Amid quiet beginning of a trading week we’ve experienced an outstanding move in gold prices in early European trading. There was a $17 plunge just in a few seconds without any specific news behind such wild volatility. Since then, gold prices have tested once again daily lows and rebounded significantly when the US session has kicked off.
The most likely factor standing behind such amazing decline was so-called ’fat finger’ or a mistake in placing an order, a situation well-known for traders. When prices sunk volume shot up to 1.8 million ounces a level not reached even with the surprise election of U.S. President Donald Trump or Britain’s vote to leave the European Union.
Some argued that a trader may have made a larger order than intended, or underestimated the market’s ability to absorb so much gold. As a result, there were as much as 18,149 lots traded on Comex in just a minute, before falling back towards 2,334 lots an hour later.
Gold prices tumbled more than $17 in less than a minute, volume soared at the same time to the level not seen even during US Presidential elections or Brexit referendum. Source: Bloomberg
According to David Govett, head of precious metals trading at Marex Spectron Group in London, that kind of moves are going to become more widespread with the way things are going.
What does it actually mean for prices going forward? First and foremost, such kind of moves are usually short-lived, however this time prices have yet to get back their prior losses. It could raise concerns that there was something more than a ’fat finger’ behind the move.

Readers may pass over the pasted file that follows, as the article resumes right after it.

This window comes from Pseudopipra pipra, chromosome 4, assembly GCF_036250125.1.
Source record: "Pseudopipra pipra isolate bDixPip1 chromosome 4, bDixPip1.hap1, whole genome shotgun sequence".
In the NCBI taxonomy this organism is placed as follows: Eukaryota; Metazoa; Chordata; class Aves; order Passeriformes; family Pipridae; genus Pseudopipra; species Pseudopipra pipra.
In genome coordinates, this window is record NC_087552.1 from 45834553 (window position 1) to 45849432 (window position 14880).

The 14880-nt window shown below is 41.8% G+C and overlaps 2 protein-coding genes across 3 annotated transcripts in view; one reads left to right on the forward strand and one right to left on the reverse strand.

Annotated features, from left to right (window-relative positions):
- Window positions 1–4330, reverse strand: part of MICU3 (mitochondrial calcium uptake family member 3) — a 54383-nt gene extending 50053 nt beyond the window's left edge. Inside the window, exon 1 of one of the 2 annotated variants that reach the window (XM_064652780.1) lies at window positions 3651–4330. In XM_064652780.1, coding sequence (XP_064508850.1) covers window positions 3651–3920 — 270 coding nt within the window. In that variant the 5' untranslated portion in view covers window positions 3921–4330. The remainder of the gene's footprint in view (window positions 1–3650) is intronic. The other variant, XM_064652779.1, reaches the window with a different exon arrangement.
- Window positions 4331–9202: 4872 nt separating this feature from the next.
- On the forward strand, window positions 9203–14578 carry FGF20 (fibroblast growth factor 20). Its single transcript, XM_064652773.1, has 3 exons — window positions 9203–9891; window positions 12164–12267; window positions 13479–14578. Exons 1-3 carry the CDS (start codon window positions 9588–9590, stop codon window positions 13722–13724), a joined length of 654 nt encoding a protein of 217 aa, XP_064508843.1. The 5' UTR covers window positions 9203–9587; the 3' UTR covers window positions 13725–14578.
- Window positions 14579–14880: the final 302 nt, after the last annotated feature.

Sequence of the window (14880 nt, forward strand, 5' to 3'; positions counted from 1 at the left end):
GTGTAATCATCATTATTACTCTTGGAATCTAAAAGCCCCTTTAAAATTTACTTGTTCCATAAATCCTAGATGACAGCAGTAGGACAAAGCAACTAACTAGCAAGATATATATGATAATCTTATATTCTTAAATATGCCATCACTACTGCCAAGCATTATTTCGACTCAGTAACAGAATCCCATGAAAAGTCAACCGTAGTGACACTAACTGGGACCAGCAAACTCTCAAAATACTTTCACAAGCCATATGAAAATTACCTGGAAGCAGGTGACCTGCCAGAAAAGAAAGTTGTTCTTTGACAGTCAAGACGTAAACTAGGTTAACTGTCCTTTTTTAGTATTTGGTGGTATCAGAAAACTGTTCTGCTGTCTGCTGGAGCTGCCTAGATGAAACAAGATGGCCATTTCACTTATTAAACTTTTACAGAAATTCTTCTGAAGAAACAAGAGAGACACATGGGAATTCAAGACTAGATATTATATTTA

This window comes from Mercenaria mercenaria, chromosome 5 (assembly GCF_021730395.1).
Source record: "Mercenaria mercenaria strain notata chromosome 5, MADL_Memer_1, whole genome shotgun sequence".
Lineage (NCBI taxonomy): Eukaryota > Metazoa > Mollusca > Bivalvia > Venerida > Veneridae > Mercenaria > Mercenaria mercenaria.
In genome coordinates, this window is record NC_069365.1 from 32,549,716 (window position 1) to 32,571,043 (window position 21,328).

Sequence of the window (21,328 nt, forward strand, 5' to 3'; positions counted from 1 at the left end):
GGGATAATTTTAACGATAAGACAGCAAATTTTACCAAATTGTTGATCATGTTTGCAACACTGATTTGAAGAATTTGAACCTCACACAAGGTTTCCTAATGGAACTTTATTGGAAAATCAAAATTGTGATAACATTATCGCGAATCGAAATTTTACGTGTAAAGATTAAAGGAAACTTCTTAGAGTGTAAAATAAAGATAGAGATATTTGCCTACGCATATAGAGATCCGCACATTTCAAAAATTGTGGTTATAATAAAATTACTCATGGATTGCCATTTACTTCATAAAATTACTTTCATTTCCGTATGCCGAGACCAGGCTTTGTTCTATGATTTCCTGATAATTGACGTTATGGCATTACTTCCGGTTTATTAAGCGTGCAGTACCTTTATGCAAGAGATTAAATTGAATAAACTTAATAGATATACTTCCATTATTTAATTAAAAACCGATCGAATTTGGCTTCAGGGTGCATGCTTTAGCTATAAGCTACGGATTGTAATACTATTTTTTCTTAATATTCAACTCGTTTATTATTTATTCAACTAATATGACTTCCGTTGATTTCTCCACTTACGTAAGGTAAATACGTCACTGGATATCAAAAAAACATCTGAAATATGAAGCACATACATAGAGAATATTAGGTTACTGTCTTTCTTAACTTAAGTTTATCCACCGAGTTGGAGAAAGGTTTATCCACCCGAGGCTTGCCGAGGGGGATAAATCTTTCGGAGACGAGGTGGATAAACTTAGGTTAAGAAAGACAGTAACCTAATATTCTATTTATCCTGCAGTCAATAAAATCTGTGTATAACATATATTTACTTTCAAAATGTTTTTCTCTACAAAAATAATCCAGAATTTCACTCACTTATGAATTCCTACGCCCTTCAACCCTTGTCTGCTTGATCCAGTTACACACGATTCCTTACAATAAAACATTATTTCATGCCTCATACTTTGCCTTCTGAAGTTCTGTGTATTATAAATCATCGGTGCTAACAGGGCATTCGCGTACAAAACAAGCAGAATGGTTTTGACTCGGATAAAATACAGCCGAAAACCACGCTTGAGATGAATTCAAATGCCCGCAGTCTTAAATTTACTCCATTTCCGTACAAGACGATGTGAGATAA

Gold prices tumbled following a likely erroneous order which possibly was placed, the outlook remains intact from the daily time frame though. Source: xStation5
Given the daily time frame there is quite an ominous candlestick, however the jury is still out to assume more durable declines. Prices have got a boost after disenchanted durable goods orders from the US economy. In order to assess an impact of today’s decline on price action it has to wait for the closing.
Let us also recall our fundamental take with regard to gold prices which we published a week ago. From that standpoint we could expect gold prices to keep on going up. Nonetheless, that scenario could be questioned if prices managed to break through an upward trend line